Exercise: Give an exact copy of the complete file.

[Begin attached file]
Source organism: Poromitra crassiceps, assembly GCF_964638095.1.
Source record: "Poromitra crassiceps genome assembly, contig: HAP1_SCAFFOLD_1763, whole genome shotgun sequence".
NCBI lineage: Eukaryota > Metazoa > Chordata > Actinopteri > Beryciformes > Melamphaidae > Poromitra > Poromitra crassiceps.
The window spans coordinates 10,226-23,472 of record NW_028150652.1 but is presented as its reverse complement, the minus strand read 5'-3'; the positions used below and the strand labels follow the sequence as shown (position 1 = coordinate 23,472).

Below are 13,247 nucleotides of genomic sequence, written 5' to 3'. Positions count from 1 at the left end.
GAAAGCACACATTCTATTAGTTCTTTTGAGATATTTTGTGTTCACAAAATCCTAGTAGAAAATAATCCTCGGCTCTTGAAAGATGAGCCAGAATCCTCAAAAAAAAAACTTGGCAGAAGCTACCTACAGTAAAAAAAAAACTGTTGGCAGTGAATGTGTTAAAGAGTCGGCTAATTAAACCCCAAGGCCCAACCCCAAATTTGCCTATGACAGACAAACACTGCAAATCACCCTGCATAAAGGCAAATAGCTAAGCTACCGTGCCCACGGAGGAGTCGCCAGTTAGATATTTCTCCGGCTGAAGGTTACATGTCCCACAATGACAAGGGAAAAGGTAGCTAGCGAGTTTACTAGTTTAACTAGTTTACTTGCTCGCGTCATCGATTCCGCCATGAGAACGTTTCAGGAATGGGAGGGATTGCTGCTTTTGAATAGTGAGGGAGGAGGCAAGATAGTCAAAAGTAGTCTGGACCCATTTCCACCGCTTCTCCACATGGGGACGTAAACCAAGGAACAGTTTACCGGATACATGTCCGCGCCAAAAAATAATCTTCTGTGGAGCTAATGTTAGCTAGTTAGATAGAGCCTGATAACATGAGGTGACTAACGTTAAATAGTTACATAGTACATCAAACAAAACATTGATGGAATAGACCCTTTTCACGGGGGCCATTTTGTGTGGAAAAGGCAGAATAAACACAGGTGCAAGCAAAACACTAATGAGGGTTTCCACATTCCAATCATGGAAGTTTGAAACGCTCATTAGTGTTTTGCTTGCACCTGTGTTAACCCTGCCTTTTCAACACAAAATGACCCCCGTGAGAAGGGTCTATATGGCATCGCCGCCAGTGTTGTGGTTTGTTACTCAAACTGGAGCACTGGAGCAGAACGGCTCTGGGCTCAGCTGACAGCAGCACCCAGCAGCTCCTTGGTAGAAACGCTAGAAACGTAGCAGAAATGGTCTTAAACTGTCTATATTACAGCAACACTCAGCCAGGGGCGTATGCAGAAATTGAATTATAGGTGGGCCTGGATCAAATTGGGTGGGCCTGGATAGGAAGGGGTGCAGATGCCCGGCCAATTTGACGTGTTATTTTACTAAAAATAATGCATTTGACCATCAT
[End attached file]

Source organism: Poromitra crassiceps, assembly GCF_964638095.1.
Source record: "Poromitra crassiceps genome assembly, contig: HAP1_SCAFFOLD_1763, whole genome shotgun sequence".
NCBI lineage: Eukaryota > Metazoa > Chordata > Actinopteri > Beryciformes > Melamphaidae > Poromitra > Poromitra crassiceps.
The window spans coordinates 10,226-23,472 of record NW_028150652.1 but is presented as its reverse complement, the minus strand read 5'-3'; the positions used below and the strand labels follow the sequence as shown (position 1 = coordinate 23,472).

Below are 13,247 nucleotides of genomic sequence, written 5' to 3'. Positions count from 1 at the left end.
GAAAGCACACATTCTATTAGTTCTTTTGAGATATTTTGTGTTCACAAAATCCTAGTAGAAAATAATCCTCGGCTCTTGAAAGATGAGCCAGAATCCTCAAAAAAAAAACTTGGCAGAAGCTACCTACAGTAAAAAAAAAACTGTTGGCAGTGAATGTGTTAAAGAGTCGGCTAATTAAACCCCAAGGCCCAACCCCAAATTTGCCTATGACAGACAAACACTGCAAATCACCCTGCATAAAGGCAAATAGCTAAGCTACCGTGCCCACGGAGGAGTCGCCAGTTAGATATTTCTCCGGCTGAAGGTTACATGTCCCACAATGACAAGGGAAAAGGTAGCTAGCGAGTTTACTAGTTTAACTAGTTTACTTGCTCGCGTCATCGATTCCGCCATGAGAACGTTTCAGGAATGGGAGGGATTGCTGCTTTTGAATAGTGAGGGAGGAGGCAAGATAGTCAAAAGTAGTCTGGACCCATTTCCACCGCTTCTCCACATGGGGACGTAAACCAAGGAACAGTTTACCGGATACATGTCCGCGCCAAAAAATAATCTTCTGTGGAGCTAATGTTAGCTAGTTAGATAGAGCCTGATAACATGAGGTGACTAACGTTAAATAGTTACATAGTACATCAAACAAAACATTGATGGAATAGACCCTTTTCACGGGGGCCATTTTGTGTGGAAAAGGCAGAATAAACACAGGTGCAAGCAAAACACTAATGAGGGTTTCCACATTCCAATCATGGAAGTTTGAAACGCTCATTAGTGTTTTGCTTGCACCTGTGTTAACCCTGCCTTTTCAACACAAAATGACCCCCGTGAGAAGGGTCTATATGGCATCGCCGCCAGTGTTGTGGTTTGTTACTCAAACTGGAGCACTGGAGCAGAACGGCTCTGGGCTCAGCTGACAGCAGCACCCAGCAGCTCCTTGGTAGAAACGCTAGAAACGTAGCAGAAATGGTCTTAAACTGTCTATATTACAGCAACACTCAGCCAGGGGCGTATGCAGAAATTGAATTATAGGTGGGCCTGGATCAAATTGGGTGGGCCTGGATAGGAAGGGGTGCAGATGCCCGGCCAATTTGACGTGTTATTTTACTAAAAATAATGCATTTGACCATCAT